Want to draw a crowd everywhere you go? Build a pure, dag-nasty evil engine like the one in Tony's Camaro. The racket it made as he pulled into the Du Quoin State Fairgrounds made dead men weep. We threw elbows like hockey players trying to blaze a trail through the gathered crowd to catch a glimpse when Tony popped the hood. Expecting to see a big-block, we blinked hard and fumbled with our camera to get a halfway decent shot of this ultra-potent small-block that sounded every bit like a Pro-Stock/Cup Car hybrid. What made us go gah-gah over yet another small-block Chevy? Read the callouts. You'll get it.
That 820hp figure we listed in the headline is from running naturally aspirated. On top of that, Tony's got a fogger system built by GR. It's been tested to flow as much as a 1,000 shot, but he only runs about a 500 shot through it. “That's about all the bottom end will support,” Tony says.
The obvious star of the show is the Hogan's sheetmetal intake manifold. Tony used to have the old NASCAR manifold on the engine, but this version will ultimately get him to the power levels he was after. The sideways-mounted Dominator carb is effective for cars with really violent launches, minimizing the amount of fore/aft fuel slosh. This is beneficial in Tony's car because he loves to do wheelies, telling us that in its previous configuration, he'd carry the wheels for 350 feet down the track.
C. Heads and Cam:
Those are honest-to-goodness 18-degree cylinder heads from an engine that used to run in Jamie McMurray's Cup car. The compression ratio is a steep, 14.8:1, and this car runs on methanol. The Comp Cams solid roller cam is spun by a Jesel beltdrive system, and Jesel shaft mount rocker arms stabilize the valvetrain. Tony assembled the engine himself several years ago, but for this iteration, he sent it to Dustin Miller of Miller Precision Machine in Topeka, Kansas.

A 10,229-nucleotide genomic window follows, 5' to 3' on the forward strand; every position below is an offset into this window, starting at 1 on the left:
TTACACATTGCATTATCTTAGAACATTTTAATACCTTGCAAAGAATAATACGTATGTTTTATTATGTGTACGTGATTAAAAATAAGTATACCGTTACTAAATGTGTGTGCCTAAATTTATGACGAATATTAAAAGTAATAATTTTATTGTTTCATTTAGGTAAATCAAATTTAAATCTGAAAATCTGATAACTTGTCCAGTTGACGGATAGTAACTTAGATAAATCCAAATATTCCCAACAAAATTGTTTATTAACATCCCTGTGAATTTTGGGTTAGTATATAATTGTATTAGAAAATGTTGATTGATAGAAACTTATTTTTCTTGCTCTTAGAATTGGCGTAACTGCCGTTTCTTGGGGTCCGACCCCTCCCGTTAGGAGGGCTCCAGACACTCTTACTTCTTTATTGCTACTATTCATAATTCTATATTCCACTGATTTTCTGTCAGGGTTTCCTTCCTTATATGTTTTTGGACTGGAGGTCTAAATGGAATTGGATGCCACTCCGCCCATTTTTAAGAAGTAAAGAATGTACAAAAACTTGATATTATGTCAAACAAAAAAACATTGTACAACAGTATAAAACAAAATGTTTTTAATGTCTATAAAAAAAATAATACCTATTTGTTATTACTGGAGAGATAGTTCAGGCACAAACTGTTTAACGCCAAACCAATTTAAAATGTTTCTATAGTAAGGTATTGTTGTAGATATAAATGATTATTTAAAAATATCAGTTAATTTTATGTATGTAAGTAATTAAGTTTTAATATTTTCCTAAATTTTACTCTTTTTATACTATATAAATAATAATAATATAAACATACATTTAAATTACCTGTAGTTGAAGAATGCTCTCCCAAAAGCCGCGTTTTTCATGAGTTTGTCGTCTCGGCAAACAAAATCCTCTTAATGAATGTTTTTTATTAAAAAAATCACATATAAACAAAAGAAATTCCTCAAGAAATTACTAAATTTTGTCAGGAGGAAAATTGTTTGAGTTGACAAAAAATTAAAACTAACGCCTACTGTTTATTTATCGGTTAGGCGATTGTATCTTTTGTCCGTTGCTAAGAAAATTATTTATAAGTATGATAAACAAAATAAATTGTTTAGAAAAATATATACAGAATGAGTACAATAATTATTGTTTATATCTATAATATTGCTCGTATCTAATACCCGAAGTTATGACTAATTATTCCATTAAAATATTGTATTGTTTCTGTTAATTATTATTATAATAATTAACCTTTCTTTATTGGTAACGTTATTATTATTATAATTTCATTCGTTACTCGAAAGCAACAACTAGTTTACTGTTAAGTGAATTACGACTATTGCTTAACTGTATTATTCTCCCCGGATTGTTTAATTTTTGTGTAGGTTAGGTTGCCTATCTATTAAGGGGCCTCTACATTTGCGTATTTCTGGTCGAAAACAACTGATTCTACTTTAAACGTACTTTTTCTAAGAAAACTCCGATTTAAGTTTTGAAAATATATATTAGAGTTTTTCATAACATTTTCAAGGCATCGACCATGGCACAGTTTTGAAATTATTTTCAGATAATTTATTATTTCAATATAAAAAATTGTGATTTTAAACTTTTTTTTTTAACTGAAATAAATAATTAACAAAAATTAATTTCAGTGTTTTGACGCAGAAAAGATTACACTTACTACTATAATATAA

Tony is a long-time street racer, so he needs a foundation that's bulletproof, won't overheat, supports big cubic inches, and is 100 percent reliable. He skipped past the concrete-filled stock block and went straight to Dart. The combination of bore size and the forged Eagle rotating assembly equals 427 ci.
A Moroso motor plate locates the engine in the stock location on the Smithcraft front subframe Tony bought to both lighten and strengthen the front end. The accessories are turned by a Jones Racing cog beltdrive system. You can also see the Moroso vacuum pump drawing crankcase pressure from the passenger-side valve cover.
Tony has owned this Camaro since 1986, and it's always been a fast driver/street racer. He's gone as fast as 5.30s in the eighth-mile, which calculates to low-8s in the quarter-mile—and that was with his old induction setup. Lest you think he's some rich guy, Tony's an autobody technician who makes $12 an hour. It's taken him years to get the car built the way he always wanted it. The Chevelle belongs to Tony's brother, Bob.